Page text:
Of course, there is no doubt that the Trump campaign has rejuvenated racism and sexism in America, and no one can call themselves progressive without tirelessly combating any and all bigotry. But there is a difference between a Trump "supporter" and someone who reluctantly voted for the Republican because of their distrust or dislike of Clinton, or because he or she truly believed the billionaire could bring change to Washington (according to exit polls, "can bring needed change" turned out to be the most important candidate quality for four in 10 voters, and 83 percent of them voted Trump).

If Clinton's "basket of deplorables" comment accomplished anything, it was to push away irritated or bitter voters who are tired of being called Islamophobic when they criticize radical Islam or racist when they contemplate voting Republican. Consider a reader over at the Atlantic, who started in the "NeverTrump" camp and claims to still "deplore" the president-elect, yet ended up voting for him anyway. His reason? What he views as left-wing identity politics run amok. "Accusations of racism are being thrown about as political weapons (mostly by white liberals) in a way that belittles the seriousness of bigotry," writes the reader, who is white but married to a Mexican-American. "When everything is about identity politics, is the left really surprised that on Tuesday millions of white Americans, for the first time ever, voted as 'white'? If you want identity politics, identity politics is what you will get."

The repugnant white identity politics and faux populism of Donald Trump must be repudiated and defeated; but it is now clear that only a Democratic Party that advances a strong populist vision of universal economic and social justice stands a chance at accomplishing this. Former Secretary of Labor Robert Reich has called on the party to return to its roots and become the party of the people, rather than the party of the professional elite and donor class.

"The Democratic Party as it is now constituted has become a giant fundraising machine, too often reflecting the goals and values of the moneyed interests. This must change," observes Reich. "The election of 2016 has repudiated it. We need a people's party a party capable of organizing and mobilizing Americans in opposition to Donald Trump's Republican Party... What happened in America Tuesday should not be seen as a victory for hatefulness over decency. It is more accurately understood as a repudiation of the American power structure."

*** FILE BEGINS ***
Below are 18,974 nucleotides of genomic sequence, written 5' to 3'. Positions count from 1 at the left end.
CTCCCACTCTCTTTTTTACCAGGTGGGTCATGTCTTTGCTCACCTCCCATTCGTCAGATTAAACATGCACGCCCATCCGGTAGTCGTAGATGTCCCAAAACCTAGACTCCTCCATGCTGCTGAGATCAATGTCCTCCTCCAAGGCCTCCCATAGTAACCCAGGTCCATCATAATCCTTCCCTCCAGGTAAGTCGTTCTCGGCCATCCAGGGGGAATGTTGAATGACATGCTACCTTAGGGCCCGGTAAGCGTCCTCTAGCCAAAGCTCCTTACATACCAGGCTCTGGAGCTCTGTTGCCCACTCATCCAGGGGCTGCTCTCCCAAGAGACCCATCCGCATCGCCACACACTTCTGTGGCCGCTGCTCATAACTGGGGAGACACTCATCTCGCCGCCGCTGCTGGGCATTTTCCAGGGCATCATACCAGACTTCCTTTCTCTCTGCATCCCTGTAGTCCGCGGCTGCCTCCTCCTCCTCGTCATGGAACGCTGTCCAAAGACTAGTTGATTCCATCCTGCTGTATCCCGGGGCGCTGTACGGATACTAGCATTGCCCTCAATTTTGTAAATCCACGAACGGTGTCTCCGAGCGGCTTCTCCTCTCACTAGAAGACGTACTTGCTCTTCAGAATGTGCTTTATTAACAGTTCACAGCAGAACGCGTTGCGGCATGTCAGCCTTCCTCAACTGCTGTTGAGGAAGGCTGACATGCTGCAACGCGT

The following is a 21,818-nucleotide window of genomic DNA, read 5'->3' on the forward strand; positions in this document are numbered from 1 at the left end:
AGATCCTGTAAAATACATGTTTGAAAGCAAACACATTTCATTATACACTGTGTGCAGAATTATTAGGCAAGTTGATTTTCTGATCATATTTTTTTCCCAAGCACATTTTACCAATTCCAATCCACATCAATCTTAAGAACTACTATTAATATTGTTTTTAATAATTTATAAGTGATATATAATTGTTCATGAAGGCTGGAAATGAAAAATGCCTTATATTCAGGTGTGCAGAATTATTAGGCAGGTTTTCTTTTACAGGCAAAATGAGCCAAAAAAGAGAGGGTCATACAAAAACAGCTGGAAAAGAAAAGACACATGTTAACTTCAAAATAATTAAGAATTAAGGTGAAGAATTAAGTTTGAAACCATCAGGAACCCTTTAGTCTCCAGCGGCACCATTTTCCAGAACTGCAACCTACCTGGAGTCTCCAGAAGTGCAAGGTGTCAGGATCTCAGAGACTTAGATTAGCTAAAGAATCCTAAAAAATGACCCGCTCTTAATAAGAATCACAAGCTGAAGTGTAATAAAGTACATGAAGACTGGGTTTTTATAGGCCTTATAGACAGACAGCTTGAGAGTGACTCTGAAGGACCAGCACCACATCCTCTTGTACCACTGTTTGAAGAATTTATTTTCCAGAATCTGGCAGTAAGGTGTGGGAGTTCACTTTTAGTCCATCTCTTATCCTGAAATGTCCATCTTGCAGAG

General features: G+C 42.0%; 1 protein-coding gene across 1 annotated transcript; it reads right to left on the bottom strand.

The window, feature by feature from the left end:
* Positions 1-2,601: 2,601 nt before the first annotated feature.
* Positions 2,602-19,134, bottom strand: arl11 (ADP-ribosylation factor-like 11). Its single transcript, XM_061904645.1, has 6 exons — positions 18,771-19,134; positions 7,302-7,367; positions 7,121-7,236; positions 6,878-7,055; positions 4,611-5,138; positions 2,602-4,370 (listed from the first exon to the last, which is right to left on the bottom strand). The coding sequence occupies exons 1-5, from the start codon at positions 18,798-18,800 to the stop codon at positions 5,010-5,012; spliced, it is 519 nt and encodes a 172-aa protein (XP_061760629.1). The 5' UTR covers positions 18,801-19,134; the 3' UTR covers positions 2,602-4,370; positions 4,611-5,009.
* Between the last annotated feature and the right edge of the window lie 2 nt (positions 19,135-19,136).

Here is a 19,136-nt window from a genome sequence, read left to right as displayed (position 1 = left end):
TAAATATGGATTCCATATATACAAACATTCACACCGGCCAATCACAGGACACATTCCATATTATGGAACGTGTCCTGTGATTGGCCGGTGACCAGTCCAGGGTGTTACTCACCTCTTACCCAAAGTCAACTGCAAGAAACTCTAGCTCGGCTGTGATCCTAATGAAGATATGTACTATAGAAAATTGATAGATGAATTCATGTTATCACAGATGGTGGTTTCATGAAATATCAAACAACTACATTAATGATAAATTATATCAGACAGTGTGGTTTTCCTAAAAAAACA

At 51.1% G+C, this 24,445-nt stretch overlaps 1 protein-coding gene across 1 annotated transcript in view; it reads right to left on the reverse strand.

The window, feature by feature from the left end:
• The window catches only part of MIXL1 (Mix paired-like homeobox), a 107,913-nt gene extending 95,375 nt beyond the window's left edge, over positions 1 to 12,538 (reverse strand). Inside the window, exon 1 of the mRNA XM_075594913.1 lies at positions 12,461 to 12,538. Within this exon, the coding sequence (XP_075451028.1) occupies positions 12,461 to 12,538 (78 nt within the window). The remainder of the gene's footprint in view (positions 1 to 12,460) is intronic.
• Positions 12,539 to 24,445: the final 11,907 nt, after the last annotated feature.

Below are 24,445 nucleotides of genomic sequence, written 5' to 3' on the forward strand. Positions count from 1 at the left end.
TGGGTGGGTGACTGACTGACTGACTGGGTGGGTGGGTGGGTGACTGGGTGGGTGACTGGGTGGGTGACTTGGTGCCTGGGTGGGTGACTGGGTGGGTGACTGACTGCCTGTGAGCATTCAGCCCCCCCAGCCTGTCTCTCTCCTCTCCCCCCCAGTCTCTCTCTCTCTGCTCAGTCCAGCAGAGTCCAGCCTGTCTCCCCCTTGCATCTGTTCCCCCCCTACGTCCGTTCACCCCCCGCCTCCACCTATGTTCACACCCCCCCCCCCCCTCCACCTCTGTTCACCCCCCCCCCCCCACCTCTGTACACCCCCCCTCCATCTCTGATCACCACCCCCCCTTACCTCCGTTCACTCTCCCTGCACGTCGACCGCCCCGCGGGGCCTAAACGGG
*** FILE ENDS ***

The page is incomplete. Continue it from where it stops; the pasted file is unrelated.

Of course, the American power structure will not change under Donald Trump in fact, the corruption and divisiveness will only intensify and the plutocratic class will only grow fatter. The millions of working-class Americans who voted for Trump over Clinton hoping that he would clean up Washington, bring back jobs and unite the country will be sorely disappointed. In two months, Trump and his GOP will officially become America's governing party the establishment, that is and every single problem this country faces will become their responsibility. And make no mistake, Trump and the Republican majority will be an utter disaster (the real uncertainty is just how painful this disaster will be for working people, minorities, immigrants, etc.).

By the time Trump is up for reelection, the supposed populist outsider will have become the establishment insider, and the broken and divided state of the nation will be his responsibility (though he will no doubt find a way to blame Obama for everything). This will present a golden opportunity for Democrats to come back strong as the anti-establishment ticket and do what should have been done in 2016: stomp out Trumpism once and for all. But the party's ability to do this will hinge on what it does over the next several years, and whether liberalism can return to its fighting roots.